Moholy-Nagy László: K VII (1922). Tate, London. ©Hattula Moholy-Nagy/VEGAP 2011
Moholy-Nagy László: K VII (1922). Oil on canvas. Tate, London. ©Hattula Moholy-Nagy/VEGAP 2011

I have seen a lot, still not enough though, of this kind of paintings. This was different. And not just because of the awesome title. First time in my life the idea of making a reproduction came to my mind. Not because I could do it but because then I could get closer to this painting. And he made it in 1922!  He was 27 year old, and it was 1922! Well, I was pretty much ashamed of myself (not as a “painter”, more as a human being), and started to feel insignificant in the presence of the painting. There is this red line, thin red line in the middle of it, the painting needs that thin red line; it is the paintings oxygen for its perfect pastel colors.

So as the painting is released from the pressure of representation, the color will be the subject of it – thought Moholy, and said that it is “clear and direct without mimesis”. I think that is beautiful and true, and I certainly say this with all my bias, with all my critical attitude against figurative postmodern art. I cannot be objective in art, it is impossible.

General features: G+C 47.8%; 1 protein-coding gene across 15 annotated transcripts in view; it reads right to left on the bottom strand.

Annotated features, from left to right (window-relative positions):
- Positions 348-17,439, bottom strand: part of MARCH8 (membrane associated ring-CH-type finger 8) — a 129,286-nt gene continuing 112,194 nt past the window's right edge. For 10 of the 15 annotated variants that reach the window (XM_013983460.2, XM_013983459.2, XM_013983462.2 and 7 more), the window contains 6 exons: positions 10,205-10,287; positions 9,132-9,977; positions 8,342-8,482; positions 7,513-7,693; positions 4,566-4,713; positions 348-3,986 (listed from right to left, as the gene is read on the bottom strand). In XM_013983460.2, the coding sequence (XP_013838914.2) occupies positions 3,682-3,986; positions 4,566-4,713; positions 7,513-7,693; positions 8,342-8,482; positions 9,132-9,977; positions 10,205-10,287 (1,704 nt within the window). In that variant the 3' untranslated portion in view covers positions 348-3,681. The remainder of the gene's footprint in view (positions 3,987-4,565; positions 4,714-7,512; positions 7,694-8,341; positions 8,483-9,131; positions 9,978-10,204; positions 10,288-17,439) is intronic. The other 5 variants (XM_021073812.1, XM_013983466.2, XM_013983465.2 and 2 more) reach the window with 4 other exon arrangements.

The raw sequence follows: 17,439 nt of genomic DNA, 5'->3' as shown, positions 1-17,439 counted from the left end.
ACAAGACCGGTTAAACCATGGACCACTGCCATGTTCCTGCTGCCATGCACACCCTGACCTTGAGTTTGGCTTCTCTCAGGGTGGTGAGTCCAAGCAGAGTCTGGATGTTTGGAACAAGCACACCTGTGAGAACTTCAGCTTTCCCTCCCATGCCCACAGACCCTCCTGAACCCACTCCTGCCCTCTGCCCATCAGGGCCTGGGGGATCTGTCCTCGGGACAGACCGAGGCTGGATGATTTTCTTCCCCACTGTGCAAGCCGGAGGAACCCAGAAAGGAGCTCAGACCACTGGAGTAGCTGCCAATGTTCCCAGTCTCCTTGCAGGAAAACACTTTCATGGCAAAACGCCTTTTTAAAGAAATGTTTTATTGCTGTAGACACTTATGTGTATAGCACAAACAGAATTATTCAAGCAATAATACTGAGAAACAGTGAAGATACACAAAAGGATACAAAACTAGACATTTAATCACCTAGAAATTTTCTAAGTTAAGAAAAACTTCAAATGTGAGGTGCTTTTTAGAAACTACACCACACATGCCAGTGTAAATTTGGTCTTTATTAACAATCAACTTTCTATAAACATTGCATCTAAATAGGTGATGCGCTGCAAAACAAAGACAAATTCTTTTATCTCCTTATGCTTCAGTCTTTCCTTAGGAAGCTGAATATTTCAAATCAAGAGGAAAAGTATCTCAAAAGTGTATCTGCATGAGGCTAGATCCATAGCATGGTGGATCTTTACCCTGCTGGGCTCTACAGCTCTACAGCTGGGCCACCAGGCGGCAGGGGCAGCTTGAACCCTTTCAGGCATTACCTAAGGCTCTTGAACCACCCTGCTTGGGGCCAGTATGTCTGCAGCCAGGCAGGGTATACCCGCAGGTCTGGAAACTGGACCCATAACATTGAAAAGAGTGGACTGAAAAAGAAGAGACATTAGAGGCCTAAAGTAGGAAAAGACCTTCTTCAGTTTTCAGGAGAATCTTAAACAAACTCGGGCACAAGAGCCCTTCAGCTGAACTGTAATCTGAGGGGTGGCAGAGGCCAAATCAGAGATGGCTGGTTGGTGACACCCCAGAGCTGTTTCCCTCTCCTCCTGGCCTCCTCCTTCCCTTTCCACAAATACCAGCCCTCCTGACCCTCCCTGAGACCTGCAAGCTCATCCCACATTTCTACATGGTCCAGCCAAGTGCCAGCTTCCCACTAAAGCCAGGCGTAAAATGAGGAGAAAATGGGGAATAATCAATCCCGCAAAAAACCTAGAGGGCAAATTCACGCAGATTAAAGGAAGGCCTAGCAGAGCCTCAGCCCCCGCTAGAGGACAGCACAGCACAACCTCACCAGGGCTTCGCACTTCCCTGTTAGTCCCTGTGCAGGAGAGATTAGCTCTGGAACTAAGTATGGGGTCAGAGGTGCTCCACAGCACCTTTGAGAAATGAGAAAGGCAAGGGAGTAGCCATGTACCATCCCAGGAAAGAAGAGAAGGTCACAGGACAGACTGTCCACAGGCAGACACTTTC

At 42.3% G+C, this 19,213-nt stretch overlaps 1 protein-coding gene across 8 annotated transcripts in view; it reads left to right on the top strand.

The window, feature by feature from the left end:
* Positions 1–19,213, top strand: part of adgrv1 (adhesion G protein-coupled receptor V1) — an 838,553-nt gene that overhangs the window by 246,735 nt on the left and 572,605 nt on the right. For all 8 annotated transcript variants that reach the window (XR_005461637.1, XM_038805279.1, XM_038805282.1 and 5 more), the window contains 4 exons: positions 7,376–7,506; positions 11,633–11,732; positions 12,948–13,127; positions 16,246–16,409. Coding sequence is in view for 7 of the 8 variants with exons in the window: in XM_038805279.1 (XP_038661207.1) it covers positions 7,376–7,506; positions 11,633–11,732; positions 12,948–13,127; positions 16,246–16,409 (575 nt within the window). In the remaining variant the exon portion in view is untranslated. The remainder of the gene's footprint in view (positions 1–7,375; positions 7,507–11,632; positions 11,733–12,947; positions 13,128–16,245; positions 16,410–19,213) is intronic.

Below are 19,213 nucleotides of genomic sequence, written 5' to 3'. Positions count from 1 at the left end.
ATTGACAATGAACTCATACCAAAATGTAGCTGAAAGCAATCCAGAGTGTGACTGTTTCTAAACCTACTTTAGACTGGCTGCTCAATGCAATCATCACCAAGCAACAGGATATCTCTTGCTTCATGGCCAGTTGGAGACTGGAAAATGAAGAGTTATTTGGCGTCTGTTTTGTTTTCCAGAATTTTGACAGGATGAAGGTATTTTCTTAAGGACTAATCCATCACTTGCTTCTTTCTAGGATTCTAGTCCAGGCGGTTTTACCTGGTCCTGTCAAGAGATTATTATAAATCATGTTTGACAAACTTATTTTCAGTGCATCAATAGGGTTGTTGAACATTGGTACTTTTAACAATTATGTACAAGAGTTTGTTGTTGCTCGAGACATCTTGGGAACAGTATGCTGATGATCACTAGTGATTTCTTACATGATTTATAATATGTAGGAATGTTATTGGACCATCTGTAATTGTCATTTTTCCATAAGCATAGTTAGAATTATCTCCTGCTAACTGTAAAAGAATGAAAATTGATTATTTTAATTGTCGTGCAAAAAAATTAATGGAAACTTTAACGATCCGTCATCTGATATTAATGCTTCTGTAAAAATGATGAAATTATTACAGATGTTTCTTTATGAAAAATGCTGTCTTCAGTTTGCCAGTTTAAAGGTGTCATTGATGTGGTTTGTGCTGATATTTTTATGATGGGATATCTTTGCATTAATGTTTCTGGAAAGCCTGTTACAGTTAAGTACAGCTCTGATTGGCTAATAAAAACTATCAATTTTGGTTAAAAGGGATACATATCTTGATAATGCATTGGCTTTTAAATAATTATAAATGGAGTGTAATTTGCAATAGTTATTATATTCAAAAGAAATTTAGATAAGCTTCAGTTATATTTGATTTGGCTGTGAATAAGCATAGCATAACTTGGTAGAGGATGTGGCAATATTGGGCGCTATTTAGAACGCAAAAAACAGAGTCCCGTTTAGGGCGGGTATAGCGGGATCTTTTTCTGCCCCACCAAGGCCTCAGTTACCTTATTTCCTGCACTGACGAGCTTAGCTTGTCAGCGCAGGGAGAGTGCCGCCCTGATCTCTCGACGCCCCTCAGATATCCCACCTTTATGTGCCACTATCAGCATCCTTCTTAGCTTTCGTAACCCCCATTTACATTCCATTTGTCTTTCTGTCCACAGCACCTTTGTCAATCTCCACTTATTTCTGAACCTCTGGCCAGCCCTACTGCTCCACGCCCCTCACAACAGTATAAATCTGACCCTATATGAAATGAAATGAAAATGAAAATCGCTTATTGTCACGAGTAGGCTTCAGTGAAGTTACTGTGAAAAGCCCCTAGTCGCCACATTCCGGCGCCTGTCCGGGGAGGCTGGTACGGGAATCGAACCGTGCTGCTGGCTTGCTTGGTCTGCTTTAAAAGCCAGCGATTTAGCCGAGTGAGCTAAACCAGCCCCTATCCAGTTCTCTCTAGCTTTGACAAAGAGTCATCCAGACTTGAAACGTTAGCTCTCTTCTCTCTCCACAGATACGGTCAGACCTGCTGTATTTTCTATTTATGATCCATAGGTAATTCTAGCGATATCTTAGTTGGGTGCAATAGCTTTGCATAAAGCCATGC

Moholy’s ultimate goal in art was to create a constantly throbbing, moving image playing with shadows and reflections. He wanted to go past the imitative photography so he moved to creative photography, such as the photogram (camera-free photography), photoplastics (photomontage and drawings), and creative photography using camera, all with great emphasis on photographing structures, textures, surfaces and non-conventional photography.